Our New Global Village

Alvin Kevin Walton King. Ehirim Files

I first heard the term, Global Village, more than 20 years ago here in Los Angeles. It was the name given by host Sergio Mielniczenko to maybe my favorite music and cultural programs of all time. The Brazilian host would start in Rio, and then go to Sao Paolo, or Bahia, but like a conductor who warms up a symphony orchestra by testing all the tones before soaring into the program, he was getting us listeners ready for a sonic journey which could take us to Memphis, Dakar, London, or Kingston in a heartbeat. I loved the show and still do. But for most of my life the concept was limited to my Pacifica Radio Dial.

Lo and behold we are actually living in a global village today. I guess It was just a matter of time. A world without borders and boundaries, like the iconic view of our world from space, where you don’t see all the barriers we have created, you see one beautiful deep blue world sitting atop a marvelous background of space.

And this reality which has been with us since the beginning just hit me this week. It hit me from watching clip after clip and expert after expert and analysis after analysis of the coronavirus. And one thing I noticed was that the coronavirus was creating a demographic revolution on our TV screens. We were bearing witness to our new Global Village. One expert of British extraction, another Pakistani, this one Vietnamese. Another’s parents are from Nigeria, but they now live in New York. The next of Mexican heritage. Just as our planet traverses through the solar system our digital world of connected communication is weaving its way through our global village.

We live in a Global Village and it seemed to happen overnight. Even in America where jingoism and xenophobia are not uncommon, I have not heard too much of a backlash against our increasingly global identity. I guess we realize in a pandemic there is literally no place to hide. And there is no barrier real or fictive that can keep us safe.

So, the prophets and poets and singers and visionaries have imagined a day like today. King, America’s Moses, said that he envisioned a day, and he said it more eloquently than I, when boys and girls of every hue and stripe and origin and circumstance, while under the watchful and prideful eye of their parents, would join hands with one another and march into a present of uncertainty with a faith and love born of unity.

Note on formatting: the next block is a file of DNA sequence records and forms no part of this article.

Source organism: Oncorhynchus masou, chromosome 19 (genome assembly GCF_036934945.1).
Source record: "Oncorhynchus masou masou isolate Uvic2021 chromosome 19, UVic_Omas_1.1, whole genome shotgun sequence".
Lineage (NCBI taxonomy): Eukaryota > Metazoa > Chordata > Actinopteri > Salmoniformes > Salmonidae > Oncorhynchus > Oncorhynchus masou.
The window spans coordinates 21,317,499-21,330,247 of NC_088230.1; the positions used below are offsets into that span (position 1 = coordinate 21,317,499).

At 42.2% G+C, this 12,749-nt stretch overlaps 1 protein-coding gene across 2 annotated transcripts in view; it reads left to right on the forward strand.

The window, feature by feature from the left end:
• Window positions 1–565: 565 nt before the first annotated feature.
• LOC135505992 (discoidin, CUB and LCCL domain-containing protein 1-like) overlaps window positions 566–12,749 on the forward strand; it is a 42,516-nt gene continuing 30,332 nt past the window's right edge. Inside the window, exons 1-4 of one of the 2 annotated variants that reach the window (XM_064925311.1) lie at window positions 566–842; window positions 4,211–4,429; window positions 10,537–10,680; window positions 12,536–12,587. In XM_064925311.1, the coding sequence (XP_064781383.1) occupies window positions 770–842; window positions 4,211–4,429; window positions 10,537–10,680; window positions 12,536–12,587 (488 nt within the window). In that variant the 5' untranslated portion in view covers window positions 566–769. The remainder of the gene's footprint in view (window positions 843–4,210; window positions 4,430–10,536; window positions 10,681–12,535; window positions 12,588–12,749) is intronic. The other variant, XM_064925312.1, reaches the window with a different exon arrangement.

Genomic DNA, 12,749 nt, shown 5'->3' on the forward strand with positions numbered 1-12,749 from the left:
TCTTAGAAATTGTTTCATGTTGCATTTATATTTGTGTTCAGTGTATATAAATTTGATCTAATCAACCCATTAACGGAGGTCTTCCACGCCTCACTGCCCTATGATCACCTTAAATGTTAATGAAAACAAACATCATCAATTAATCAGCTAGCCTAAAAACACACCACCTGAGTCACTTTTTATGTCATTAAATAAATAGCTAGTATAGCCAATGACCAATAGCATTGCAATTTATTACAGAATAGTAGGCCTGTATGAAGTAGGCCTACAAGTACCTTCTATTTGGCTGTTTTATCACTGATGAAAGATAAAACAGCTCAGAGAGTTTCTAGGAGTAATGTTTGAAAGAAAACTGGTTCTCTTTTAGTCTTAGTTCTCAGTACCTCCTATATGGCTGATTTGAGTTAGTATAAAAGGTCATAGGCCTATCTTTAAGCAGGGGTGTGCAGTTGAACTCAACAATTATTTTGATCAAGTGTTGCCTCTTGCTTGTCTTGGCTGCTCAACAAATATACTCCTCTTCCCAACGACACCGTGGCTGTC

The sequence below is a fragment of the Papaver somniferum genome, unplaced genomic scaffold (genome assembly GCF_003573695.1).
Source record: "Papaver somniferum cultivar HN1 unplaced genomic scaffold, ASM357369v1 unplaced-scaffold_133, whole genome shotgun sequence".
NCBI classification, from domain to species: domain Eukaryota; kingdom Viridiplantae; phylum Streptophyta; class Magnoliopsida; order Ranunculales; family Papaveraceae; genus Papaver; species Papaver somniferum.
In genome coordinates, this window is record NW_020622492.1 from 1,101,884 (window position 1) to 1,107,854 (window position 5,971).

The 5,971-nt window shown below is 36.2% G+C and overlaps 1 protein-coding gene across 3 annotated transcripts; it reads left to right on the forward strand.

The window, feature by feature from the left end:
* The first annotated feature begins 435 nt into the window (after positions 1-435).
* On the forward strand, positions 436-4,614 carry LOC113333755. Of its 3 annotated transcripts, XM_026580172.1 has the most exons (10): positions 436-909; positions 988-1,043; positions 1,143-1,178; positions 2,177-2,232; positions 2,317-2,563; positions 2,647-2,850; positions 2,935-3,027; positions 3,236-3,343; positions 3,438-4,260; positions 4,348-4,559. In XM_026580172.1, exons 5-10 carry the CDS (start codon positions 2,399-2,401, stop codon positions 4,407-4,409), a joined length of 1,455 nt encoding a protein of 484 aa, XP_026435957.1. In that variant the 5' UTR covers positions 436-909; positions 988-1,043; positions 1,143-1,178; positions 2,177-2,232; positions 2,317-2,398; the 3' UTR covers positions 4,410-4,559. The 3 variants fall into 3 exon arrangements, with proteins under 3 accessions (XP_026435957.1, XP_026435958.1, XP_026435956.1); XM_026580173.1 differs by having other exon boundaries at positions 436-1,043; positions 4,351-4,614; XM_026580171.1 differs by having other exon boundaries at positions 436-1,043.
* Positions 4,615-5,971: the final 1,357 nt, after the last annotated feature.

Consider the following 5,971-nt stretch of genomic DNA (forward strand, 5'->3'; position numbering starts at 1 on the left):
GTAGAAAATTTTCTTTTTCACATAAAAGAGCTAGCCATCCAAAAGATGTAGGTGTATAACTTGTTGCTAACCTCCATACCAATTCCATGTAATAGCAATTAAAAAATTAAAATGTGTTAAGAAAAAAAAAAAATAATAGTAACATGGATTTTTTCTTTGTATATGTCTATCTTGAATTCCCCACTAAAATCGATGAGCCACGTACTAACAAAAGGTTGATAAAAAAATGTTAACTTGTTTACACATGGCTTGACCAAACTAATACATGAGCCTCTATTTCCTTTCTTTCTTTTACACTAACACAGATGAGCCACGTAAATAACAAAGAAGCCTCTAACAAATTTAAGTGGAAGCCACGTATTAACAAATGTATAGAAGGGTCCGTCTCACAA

I have often remarked that Dr. King had a dream, and now we get to embody it. And we have thought together with the dreamers when would that day arrive? And how would that day arrive? And it seems as though overnight, in the midst of a crisis, the dream has become a pregnant reality.

So now as the baby is coming to term, how are we to care for the dream and vision and our new delicate and resilient reality? How are we to live together? And struggle together? How do we choose one another? How do we say yes to each other? Listen to each other and feel each other and root for and encourage one another?

And in this time how can we heal one another? You see I have many more questions than answers. We have moved from objections, a legal or judicial move, to questions. That is a poetic move. And the move from questions to intention is the work of the singer. And the move from intention to drama and tension is the work of the playwright. And the move from drama and tension to actualization is the work of the actor. Places everyone.